By Halle Stockton | PublicSource | March 29, 2015
As suddenly as he lost his ability to speak last fall, Stuart Sanderson’s connection to the world outside his Philadelphia nursing-home room was severed because of anxiety over a simple webcam.
A compact video camera on his computer monitor allowed him to speak to family even without a voice. Stu, as he prefers to be called, has cerebral palsy, but video calls put him in touch with his ailing father and his brother, who would take the time to read his lips.
2014 was the year heroin became an epidemic. In Pennsylvania, emergency rooms, courtrooms and jails were filled with heroin addicts. Hundreds of community members showed up at town hall meetings and parents who lost children to overdoses started support groups. Pennsylvania joined dozens of states in approving the use of an antidote - naloxone - for overdoses.
Couldn't make it to our March 24th panel discussion on the heroin epidemic in PA? See what you missed:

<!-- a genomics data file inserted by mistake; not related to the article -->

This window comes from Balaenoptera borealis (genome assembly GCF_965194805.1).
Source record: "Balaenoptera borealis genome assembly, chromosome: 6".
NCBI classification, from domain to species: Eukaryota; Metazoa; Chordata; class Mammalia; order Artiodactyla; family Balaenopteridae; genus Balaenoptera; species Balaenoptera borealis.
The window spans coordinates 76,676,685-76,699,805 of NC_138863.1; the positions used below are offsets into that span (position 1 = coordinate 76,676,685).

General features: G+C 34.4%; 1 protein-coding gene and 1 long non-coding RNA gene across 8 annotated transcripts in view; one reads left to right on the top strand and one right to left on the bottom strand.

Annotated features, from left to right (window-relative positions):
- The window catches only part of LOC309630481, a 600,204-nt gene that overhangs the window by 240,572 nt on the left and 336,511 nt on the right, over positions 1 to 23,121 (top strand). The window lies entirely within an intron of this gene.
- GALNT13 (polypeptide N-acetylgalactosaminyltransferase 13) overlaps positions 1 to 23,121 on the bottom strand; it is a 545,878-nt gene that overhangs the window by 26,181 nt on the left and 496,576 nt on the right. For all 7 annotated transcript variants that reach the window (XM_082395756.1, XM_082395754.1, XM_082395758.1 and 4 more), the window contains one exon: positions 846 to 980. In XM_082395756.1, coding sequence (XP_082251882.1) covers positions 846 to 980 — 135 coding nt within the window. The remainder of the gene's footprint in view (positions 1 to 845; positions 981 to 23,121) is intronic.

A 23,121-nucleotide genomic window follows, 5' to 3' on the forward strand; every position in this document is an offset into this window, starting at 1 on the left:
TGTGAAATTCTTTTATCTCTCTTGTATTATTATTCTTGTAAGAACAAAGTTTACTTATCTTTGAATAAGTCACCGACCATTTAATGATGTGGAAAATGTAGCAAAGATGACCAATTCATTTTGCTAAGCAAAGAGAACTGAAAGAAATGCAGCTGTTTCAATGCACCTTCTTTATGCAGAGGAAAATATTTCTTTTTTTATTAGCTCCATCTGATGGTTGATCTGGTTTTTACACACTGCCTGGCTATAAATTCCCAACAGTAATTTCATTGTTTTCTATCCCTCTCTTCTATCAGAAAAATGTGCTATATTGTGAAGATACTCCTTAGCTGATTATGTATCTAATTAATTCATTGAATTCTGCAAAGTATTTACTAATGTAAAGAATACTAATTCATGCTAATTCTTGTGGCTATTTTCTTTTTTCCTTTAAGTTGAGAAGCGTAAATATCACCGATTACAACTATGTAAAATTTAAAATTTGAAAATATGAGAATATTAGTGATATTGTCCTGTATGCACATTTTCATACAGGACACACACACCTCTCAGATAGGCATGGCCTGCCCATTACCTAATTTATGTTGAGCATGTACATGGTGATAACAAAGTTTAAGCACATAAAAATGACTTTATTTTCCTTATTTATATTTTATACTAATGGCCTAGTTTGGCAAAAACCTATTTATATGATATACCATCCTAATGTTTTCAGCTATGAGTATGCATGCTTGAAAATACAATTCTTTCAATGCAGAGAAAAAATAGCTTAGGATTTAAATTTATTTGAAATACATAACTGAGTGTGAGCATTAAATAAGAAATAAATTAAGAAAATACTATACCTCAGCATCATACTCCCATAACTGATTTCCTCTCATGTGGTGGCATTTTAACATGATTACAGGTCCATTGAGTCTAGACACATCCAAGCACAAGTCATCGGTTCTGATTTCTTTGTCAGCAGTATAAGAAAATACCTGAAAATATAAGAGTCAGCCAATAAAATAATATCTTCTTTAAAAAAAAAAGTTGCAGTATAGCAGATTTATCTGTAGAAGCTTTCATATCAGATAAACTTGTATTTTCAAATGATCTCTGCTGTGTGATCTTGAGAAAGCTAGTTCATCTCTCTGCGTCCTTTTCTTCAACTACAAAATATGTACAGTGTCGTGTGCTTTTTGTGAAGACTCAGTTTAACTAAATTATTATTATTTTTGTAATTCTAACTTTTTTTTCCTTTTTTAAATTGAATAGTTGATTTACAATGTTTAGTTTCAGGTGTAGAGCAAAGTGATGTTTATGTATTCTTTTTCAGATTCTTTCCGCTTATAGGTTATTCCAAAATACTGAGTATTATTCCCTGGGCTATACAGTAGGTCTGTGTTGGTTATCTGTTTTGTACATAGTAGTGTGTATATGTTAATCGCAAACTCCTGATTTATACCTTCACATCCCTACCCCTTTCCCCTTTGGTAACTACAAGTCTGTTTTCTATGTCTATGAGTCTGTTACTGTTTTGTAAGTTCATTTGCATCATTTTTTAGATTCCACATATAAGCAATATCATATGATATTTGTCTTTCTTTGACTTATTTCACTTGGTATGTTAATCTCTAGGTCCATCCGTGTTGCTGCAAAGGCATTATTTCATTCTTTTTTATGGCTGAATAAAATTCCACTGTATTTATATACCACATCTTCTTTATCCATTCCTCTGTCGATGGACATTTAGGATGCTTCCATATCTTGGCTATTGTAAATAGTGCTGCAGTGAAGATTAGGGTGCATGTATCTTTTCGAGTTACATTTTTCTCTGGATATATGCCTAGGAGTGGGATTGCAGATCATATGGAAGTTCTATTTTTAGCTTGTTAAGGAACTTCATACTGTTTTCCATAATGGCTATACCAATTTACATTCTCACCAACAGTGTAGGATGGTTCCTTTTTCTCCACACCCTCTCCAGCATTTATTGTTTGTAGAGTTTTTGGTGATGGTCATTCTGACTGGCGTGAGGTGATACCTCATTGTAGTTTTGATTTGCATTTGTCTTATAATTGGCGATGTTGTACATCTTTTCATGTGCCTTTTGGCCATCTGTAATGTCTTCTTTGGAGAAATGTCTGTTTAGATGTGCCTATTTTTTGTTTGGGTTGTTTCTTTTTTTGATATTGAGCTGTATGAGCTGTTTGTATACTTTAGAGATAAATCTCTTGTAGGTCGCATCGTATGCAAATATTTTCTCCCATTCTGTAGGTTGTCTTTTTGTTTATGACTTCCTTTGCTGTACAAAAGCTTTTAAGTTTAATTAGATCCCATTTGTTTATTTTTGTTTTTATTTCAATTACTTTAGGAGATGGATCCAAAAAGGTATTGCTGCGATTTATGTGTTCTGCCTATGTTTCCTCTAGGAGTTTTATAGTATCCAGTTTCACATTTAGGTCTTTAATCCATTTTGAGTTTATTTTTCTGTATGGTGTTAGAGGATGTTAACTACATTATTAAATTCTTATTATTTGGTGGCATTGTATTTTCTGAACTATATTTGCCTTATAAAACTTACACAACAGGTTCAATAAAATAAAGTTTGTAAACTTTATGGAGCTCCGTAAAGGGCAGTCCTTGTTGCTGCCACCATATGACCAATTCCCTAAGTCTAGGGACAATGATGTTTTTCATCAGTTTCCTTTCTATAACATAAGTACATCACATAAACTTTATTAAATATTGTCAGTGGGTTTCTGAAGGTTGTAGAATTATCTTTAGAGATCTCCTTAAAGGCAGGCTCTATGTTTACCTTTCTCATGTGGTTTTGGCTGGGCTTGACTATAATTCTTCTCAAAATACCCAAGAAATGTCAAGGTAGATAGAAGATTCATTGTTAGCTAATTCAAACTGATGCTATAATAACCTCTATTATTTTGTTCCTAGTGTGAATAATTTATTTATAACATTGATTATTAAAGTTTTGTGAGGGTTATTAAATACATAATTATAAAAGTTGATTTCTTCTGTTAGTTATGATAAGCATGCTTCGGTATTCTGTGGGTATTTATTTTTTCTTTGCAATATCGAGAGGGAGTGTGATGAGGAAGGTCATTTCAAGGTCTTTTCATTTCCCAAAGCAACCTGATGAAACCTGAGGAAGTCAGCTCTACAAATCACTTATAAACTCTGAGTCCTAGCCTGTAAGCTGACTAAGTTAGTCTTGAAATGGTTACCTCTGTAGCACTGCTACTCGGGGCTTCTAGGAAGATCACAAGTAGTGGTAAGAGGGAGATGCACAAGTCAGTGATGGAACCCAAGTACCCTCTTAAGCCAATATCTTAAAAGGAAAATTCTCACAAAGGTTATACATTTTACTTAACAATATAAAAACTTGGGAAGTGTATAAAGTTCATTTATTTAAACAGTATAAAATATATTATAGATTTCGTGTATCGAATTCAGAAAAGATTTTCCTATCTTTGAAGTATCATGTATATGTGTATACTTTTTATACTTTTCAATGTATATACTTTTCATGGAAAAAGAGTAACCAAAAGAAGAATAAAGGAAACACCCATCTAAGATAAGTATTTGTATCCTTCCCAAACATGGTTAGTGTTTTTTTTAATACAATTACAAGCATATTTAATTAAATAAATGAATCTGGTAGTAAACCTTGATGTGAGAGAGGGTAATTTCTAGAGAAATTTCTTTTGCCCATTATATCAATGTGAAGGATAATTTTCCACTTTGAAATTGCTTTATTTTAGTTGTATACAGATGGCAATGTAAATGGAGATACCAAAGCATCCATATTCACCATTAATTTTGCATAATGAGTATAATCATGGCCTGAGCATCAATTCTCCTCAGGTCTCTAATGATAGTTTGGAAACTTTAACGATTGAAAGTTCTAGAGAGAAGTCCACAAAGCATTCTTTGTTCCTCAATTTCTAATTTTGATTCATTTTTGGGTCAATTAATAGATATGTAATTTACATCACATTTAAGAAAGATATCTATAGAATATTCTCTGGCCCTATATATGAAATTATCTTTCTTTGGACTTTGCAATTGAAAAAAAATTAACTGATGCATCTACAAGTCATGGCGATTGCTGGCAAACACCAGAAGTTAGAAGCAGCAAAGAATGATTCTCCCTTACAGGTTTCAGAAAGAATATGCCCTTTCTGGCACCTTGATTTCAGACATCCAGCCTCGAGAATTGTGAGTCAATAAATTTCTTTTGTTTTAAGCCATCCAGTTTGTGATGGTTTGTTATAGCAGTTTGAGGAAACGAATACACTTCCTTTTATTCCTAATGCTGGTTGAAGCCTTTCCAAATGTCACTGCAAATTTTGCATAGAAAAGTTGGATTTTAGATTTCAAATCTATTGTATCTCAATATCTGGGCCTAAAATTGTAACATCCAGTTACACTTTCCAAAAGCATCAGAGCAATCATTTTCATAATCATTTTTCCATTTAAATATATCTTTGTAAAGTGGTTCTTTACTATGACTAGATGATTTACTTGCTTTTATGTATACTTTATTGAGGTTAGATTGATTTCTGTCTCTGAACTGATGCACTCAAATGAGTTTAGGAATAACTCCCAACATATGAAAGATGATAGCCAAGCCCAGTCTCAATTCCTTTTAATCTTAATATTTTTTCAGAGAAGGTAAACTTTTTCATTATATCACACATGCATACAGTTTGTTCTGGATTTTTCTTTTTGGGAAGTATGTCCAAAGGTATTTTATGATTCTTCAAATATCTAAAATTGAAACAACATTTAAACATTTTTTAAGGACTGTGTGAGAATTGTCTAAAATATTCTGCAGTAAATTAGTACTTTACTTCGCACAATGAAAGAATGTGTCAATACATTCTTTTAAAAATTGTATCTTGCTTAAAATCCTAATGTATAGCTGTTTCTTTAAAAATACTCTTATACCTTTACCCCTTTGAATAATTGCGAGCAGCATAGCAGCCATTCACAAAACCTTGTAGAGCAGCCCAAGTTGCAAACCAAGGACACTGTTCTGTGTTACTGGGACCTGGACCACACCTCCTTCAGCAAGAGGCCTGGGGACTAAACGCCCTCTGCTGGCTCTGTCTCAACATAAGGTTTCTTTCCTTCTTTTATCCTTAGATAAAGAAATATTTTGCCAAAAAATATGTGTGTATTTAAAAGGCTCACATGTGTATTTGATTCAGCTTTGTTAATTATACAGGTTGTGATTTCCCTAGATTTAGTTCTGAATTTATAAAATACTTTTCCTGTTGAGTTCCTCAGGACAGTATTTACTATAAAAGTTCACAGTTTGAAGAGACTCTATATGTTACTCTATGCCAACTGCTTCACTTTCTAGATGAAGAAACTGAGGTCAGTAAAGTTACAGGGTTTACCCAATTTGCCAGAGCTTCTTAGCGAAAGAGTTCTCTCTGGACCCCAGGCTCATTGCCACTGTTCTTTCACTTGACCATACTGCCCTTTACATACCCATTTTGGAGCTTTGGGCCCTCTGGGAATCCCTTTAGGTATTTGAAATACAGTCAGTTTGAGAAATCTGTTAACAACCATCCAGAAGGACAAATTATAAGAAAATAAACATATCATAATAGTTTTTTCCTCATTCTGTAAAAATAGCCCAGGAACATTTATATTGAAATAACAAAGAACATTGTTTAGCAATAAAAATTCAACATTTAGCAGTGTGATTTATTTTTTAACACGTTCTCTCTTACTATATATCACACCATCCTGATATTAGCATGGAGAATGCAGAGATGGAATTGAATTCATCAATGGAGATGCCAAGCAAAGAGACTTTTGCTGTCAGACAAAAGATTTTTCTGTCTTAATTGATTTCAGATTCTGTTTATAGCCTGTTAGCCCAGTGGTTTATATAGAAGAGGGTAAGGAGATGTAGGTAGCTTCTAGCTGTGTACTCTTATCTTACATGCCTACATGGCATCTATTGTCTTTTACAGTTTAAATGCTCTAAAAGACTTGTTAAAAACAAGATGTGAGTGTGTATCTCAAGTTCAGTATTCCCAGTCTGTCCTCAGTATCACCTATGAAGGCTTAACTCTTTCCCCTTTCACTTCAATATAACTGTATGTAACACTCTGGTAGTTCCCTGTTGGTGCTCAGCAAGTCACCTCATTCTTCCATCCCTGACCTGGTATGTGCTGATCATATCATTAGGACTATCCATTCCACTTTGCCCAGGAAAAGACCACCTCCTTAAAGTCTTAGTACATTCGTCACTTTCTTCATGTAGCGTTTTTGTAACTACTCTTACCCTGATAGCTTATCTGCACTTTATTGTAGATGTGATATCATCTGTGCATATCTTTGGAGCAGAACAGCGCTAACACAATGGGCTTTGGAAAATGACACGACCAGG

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PublicSource reporter Natasha Khan has been awarded a $15,000 Knight-Cronkite Alumni Innovation Grant.
The Obama administration has laid out its regulations for hydraulic fracturing on federal and tribal lands. The regs have been in the works for four years.
Derailment after derailment. They just keep happening.
Since early February, there have been at least four train derailments in North America carrying crude from North Dakota’s Bakken Shale. These accidents have sparked increased calls from citizens, the rail industry and lawmakers for the federal government to increase safety regulations.
To keep up with these incidents, PublicSource will provide a roundup of stories every Friday.
About one-sixth of the food that Americans eat comes from abroad, and the proportion of foreign food is steadily growing. That’s increasing the burden on federal regulators who are tasked with inspecting food coming into America’s ports, according to a recent story by The Center for Investigative Reporting.
The Guardian’s Alan Rusbridger is choosing one story as his last hurrah after two decades in charge of the paper: Climate change.
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